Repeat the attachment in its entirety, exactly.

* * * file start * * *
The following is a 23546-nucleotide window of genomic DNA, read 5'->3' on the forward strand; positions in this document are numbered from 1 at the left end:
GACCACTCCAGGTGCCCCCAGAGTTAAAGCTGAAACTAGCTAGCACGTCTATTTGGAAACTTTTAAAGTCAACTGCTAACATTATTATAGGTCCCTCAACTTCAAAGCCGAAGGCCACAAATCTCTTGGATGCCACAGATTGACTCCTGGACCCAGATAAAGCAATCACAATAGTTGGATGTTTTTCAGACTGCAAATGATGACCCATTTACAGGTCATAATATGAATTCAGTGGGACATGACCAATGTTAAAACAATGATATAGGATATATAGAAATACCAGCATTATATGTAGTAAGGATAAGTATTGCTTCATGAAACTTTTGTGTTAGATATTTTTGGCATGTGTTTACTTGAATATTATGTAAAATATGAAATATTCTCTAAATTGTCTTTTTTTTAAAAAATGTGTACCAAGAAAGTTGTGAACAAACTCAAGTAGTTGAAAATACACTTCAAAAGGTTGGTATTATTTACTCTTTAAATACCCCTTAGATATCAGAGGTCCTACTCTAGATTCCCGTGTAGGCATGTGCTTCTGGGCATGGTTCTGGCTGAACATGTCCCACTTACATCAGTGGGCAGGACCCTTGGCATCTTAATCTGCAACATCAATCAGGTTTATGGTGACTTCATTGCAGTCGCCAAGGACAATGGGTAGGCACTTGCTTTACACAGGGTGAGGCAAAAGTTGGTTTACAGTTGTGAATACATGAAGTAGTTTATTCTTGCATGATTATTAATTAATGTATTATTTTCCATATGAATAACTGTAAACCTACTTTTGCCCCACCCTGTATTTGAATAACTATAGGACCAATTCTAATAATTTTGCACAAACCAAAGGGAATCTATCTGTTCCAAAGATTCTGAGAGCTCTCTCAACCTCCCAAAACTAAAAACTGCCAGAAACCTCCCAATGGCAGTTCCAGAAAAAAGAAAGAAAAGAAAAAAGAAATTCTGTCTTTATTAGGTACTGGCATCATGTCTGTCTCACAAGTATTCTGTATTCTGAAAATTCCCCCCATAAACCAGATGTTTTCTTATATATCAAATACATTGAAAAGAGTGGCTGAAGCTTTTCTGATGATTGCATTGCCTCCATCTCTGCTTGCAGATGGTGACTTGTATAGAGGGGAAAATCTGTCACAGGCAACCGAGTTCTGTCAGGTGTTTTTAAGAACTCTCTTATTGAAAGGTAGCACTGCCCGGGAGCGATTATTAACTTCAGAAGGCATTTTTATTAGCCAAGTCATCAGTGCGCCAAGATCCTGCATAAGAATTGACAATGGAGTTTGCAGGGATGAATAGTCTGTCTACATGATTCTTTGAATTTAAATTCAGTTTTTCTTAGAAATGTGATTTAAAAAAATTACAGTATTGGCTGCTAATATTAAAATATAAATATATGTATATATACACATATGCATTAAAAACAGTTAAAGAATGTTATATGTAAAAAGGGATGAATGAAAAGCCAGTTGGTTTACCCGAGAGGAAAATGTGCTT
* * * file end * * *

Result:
The following is a 23546-nucleotide window of genomic DNA, read 5'->3' on the forward strand; positions in this document are numbered from 1 at the left end:
GACCACTCCAGGTGCCCCCAGAGTTAAAGCTGAAACTAGCTAGCACGTCTATTTGGAAACTTTTAAAGTCAACTGCTAACATTATTATAGGTCCCTCAACTTCAAAGCCGAAGGCCACAAATCTCTTGGATGCCACAGATTGACTCCTGGACCCAGATAAAGCAATCACAATAGTTGGATGTTTTTCAGACTGCAAATGATGACCCATTTACAGGTCATAATATGAATTCAGTGGGACATGACCAATGTTAAAACAATGATATAGGATATATAGAAATACCAGCATTATATGTAGTAAGGATAAGTATTGCTTCATGAAACTTTTGTGTTAGATATTTTTGGCATGTGTTTACTTGAATATTATGTAAAATATGAAATATTCTCTAAATTGTCTTTTTTTTAAAAAATGTGTACCAAGAAAGTTGTGAACAAACTCAAGTAGTTGAAAATACACTTCAAAAGGTTGGTATTATTTACTCTTTAAATACCCCTTAGATATCAGAGGTCCTACTCTAGATTCCCGTGTAGGCATGTGCTTCTGGGCATGGTTCTGGCTGAACATGTCCCACTTACATCAGTGGGCAGGACCCTTGGCATCTTAATCTGCAACATCAATCAGGTTTATGGTGACTTCATTGCAGTCGCCAAGGACAATGGGTAGGCACTTGCTTTACACAGGGTGAGGCAAAAGTTGGTTTACAGTTGTGAATACATGAAGTAGTTTATTCTTGCATGATTATTAATTAATGTATTATTTTCCATATGAATAACTGTAAACCTACTTTTGCCCCACCCTGTATTTGAATAACTATAGGACCAATTCTAATAATTTTGCACAAACCAAAGGGAATCTATCTGTTCCAAAGATTCTGAGAGCTCTCTCAACCTCCCAAAACTAAAAACTGCCAGAAACCTCCCAATGGCAGTTCCAGAAAAAAGAAAGAAAAGAAAAAAGAAATTCTGTCTTTATTAGGTACTGGCATCATGTCTGTCTCACAAGTATTCTGTATTCTGAAAATTCCCCCCATAAACCAGATGTTTTCTTATATATCAAATACATTGAAAAGAGTGGCTGAAGCTTTTCTGATGATTGCATTGCCTCCATCTCTGCTTGCAGATGGTGACTTGTATAGAGGGGAAAATCTGTCACAGGCAACCGAGTTCTGTCAGGTGTTTTTAAGAACTCTCTTATTGAAAGGTAGCACTGCCCGGGAGCGATTATTAACTTCAGAAGGCATTTTTATTAGCCAAGTCATCAGTGCGCCAAGATCCTGCATAAGAATTGACAATGGAGTTTGCAGGGATGAATAGTCTGTCTACATGATTCTTTGAATTTAAATTCAGTTTTTCTTAGAAATGTGATTTAAAAAAATTACAGTATTGGCTGCTAATATTAAAATATAAATATATGTATATATACACATATGCATTAAAAACAGTTAAAGAATGTTATATGTAAAAAGGGATGAATGAAAAGCCAGTTGGTTTACCCGAGAGGAAAATGTGCTT